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Daunting Relief Job Ahead In Wake of the Gulf War

By Amy KaslowStaff writer of The Christian Science Monitor / April 4, 1991



WASHINGTON

SPIRALING costs of emergency assistance to populations uprooted by the Gulf war, and now by Iraq's internal strife, may increase demands on donor countries. Millions of people in Iraq are displaced from their homes, and several hundred thousand may flee to neighboring countries, according to American and international relief officials.

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The United Nations and the International Committee of the Red Cross (ICRC) are preparing to attempt to provide shelter, food, and - when possible - transportation home for up to 400,000 displaced people and refugees. The organizations estimate it will cost $280 million to sustain this level of aid for 90 days. International pledges currently total $124 million.

Turkey, Iran, Syria, and Jordan - all countries bordering Iraq - have set up camps to accommodate refugees. While only a fraction of the expected refugees have come, the prospect for stepped-up emigration is strong. Saddam Hussein's violence against his opposition, coupled with local food shortages and health hazards, may prompt further flight.

``There is the danger that hundreds of thousands more will flee, and this could be a very long-term problem,'' says Princeton Lyman, State Department director of the Bureau of Refugee Programs of the United States Department of State. ``My two biggest worries now are the border area between Kuwait and Iraq and [the area of] northern Iraq near the Turkish border.''

In recent weeks, Mr. Lyman says, some 50,000 Iraqis have fled to Iran, where they are cared for by the government of Iran and a consortium of international relief agencies. Over 4,000 Assyrian Christians, former Iraqi soldiers, and Kurds have crossed over to Turkey. UN officials say the numbers would have been higher if it were not for snow-covered mountain passes and mine fields. Emigration from Iraq to Syria and Jordan has been slow.

``We are working to process 1,500 to 3,000 Iraqi Kurds in Turkey for permanent resettlement in the US,'' says Lyman. The Turkish government has largely absorbed the financial burden of refugees. Gestures such as US admission of refugees and Germany's donation of winterized tents for Turkey's largest Kurdish camp help to defray Ankara's costs.

According to Philippe Boulle, director of the UN Disaster Relief Organization, 50,000 Iraqis and 20,000 expatriates have fled Iraq since the end of January. The numbers are likely to increase with continued tension in Iraq: ``We have seen that people cross the borders when there is no war, so a civil war will probably increase [the flight],'' he says.

Fuel and food shortages, bad water and a poor local harvest will make life tougher in Iraq. ``The danger of epidemics may push people to leave. The upsurge in people going to Iran and other border areas is a reflection of the fighting in Iraq,'' says Lyman. If hostilities intensify, so will the number of people fleeing, he predicts. Refugee numbers are reportedly swelling at Safwan, along Iraq's border with Kuwait.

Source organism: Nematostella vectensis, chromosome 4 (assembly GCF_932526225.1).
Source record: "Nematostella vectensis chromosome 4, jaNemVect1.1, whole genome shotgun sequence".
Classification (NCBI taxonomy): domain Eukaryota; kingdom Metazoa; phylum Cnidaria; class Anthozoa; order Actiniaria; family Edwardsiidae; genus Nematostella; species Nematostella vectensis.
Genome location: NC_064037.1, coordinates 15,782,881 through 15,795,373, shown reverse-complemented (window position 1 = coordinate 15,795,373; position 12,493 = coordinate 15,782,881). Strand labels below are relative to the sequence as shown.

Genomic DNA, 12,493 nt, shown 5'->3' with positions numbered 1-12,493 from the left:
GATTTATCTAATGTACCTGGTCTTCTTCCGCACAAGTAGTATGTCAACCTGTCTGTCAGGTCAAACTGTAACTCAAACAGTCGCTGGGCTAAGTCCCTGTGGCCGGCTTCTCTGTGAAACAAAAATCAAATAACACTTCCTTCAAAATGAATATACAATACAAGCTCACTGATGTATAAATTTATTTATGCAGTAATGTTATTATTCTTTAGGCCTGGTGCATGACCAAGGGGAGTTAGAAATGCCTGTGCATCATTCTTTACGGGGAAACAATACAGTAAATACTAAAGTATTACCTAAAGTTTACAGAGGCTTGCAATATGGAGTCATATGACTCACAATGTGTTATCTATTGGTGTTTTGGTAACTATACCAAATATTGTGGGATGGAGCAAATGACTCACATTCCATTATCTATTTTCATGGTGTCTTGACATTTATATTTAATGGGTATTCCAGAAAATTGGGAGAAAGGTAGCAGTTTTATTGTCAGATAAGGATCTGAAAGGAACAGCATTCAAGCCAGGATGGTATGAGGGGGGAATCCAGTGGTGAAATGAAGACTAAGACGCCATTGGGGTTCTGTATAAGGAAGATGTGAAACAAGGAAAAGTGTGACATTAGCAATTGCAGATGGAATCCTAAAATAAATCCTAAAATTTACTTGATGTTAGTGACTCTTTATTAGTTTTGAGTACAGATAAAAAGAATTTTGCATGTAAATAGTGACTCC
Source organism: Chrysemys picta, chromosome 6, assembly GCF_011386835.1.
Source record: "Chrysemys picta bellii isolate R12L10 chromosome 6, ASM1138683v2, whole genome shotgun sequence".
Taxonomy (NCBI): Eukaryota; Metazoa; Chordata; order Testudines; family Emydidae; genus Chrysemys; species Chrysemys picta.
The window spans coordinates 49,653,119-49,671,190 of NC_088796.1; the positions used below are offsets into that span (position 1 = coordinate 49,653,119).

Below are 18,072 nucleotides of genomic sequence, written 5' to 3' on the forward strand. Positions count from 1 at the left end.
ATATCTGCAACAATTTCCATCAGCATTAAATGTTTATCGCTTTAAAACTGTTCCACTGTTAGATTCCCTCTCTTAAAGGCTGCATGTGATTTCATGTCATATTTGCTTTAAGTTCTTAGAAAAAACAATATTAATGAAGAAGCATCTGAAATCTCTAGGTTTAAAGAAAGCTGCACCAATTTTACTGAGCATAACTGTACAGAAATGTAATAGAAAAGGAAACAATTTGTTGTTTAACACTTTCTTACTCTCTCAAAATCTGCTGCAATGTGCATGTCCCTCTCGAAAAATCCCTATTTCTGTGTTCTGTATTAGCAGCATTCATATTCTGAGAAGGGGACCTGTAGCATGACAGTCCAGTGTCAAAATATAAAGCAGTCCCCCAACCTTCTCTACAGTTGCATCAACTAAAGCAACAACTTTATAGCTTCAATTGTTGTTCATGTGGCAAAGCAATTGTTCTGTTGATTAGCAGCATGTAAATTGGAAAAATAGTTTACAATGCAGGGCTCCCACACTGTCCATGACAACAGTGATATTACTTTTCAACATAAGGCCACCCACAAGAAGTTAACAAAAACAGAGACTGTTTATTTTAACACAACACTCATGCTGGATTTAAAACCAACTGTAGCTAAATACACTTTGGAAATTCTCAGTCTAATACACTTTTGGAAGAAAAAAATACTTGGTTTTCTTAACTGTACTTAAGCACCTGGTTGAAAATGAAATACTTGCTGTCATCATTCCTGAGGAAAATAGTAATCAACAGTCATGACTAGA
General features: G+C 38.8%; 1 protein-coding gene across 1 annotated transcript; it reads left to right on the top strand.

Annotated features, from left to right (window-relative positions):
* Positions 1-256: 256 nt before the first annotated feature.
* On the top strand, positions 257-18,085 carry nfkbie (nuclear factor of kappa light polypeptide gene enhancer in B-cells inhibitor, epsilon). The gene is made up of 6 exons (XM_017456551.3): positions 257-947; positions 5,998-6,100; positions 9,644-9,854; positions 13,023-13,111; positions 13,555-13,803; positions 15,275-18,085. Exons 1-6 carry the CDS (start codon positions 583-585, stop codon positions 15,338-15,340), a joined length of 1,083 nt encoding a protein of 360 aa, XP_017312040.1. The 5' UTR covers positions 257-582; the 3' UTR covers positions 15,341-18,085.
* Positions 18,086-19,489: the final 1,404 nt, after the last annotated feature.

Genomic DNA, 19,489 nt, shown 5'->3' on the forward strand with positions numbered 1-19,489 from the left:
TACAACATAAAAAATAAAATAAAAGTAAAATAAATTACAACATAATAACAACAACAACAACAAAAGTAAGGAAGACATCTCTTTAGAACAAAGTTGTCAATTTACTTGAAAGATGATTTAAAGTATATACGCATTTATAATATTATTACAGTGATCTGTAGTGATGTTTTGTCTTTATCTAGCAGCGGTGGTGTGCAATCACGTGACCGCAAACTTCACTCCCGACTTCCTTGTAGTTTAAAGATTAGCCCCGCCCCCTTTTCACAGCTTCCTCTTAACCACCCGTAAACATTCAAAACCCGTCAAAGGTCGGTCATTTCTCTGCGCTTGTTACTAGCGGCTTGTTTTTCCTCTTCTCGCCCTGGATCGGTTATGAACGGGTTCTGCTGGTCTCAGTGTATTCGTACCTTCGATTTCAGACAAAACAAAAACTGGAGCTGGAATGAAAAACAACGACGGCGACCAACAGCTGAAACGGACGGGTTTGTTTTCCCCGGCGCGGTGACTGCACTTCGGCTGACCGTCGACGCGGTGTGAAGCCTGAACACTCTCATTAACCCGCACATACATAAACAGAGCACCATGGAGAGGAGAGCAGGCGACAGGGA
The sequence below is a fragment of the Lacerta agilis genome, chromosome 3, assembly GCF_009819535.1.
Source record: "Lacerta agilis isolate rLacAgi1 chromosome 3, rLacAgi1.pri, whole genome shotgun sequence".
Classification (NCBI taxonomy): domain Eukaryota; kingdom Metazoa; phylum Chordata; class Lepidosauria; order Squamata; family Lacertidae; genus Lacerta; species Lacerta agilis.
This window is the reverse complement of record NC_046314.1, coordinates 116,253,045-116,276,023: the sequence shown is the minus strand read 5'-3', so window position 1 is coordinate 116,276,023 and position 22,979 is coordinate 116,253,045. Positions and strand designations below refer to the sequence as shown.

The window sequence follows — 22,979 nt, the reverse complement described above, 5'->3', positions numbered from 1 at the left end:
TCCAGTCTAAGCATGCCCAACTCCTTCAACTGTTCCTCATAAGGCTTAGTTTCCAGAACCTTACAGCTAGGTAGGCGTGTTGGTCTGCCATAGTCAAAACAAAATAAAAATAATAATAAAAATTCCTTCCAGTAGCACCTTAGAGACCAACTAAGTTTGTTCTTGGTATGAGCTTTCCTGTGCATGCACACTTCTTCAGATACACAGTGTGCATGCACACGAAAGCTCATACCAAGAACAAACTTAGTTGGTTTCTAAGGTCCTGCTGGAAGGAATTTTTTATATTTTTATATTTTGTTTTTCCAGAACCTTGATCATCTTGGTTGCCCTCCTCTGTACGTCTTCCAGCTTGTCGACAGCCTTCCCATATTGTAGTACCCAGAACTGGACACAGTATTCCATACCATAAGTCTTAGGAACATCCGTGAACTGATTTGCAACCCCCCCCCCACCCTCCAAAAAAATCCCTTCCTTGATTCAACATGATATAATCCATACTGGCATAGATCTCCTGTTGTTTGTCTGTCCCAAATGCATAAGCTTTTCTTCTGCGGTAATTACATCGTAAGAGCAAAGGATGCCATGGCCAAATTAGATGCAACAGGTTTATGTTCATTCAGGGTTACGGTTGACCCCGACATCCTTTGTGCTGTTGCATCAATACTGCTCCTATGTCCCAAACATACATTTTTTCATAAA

Inside southern Iraq, occupying United States military forces are providing virtually all of the assistance. The food, water, medicine, and temporary shelter provided to displaced Iraqis and other nationals come from US military stocks.

LIONEL Rosenblatt, executive director of Washington-based Refugees International, warns that 90 percent of Iraqis may soon need assistance.

Neal Flieger, communications director for the House Select Committee on Hunger, says, ``As the occupying power in southern Iraq, the US military is actually required under international law to provide assistance to Iraqi civilians. But the US is falling short of its responsibility, says Mr. Rosenblatt. ``Some Iraqi civilians in American-occupied Iraq are boiling leaves to eat,'' he says.

Mr. Flieger says, ``The real problem is that the UN doesn't have the mechanism for a coordinated response from relief agencies in Iraq or any other country with civil strife.'' Without more international coordination, he says, ``the US can only muddle through the problems.''

The US military is trying to coordinate its relief efforts along the Kuwaiti-Iraqi border and within occupied Iraq with the ICRC. Red Cross officials are expected to assume the relief role after American forces depart.

The numbers of those in Iraq who are needy, and the costs of aiding them, are yet undetermined. Mr. Lyman describes the situation as too volatile and ``too fluid'' to quantify. A Defense Department spokesman confirmed that beyond itemized assistance to Iraqi civilians - such as 27,000 ready to eat meals and 20,000 liters of water - there are no plans for financial accounting. Mr. Flieger says the US House Select Committee on Hunger may soon hold a hearing to tabulate US costs in Iraq.

In addition to the US Army's work in Iraq, Washington has already contributed $3 million in cash and another $4.6 million in food aid for displaced persons and refugees. Lyman says if it's necessary, he's ``sure we would increase our contribution, but in this regard, we look to other members of the coalition to play a substantial role.''

Aid to those inside Iraq will be difficult. ``Donors who give money are very specific,'' says Mr. Boulle. ``We know there are a lot of needs inside Iraq, but we can't get donors to switch.''

Japan has contributed $38 million to aid displaced persons and refugees outside of Iraq. The European Community has given $10 million. European countries such as France and Germany also have made separate donations. Scandinavian countries have collectively sent $16 million.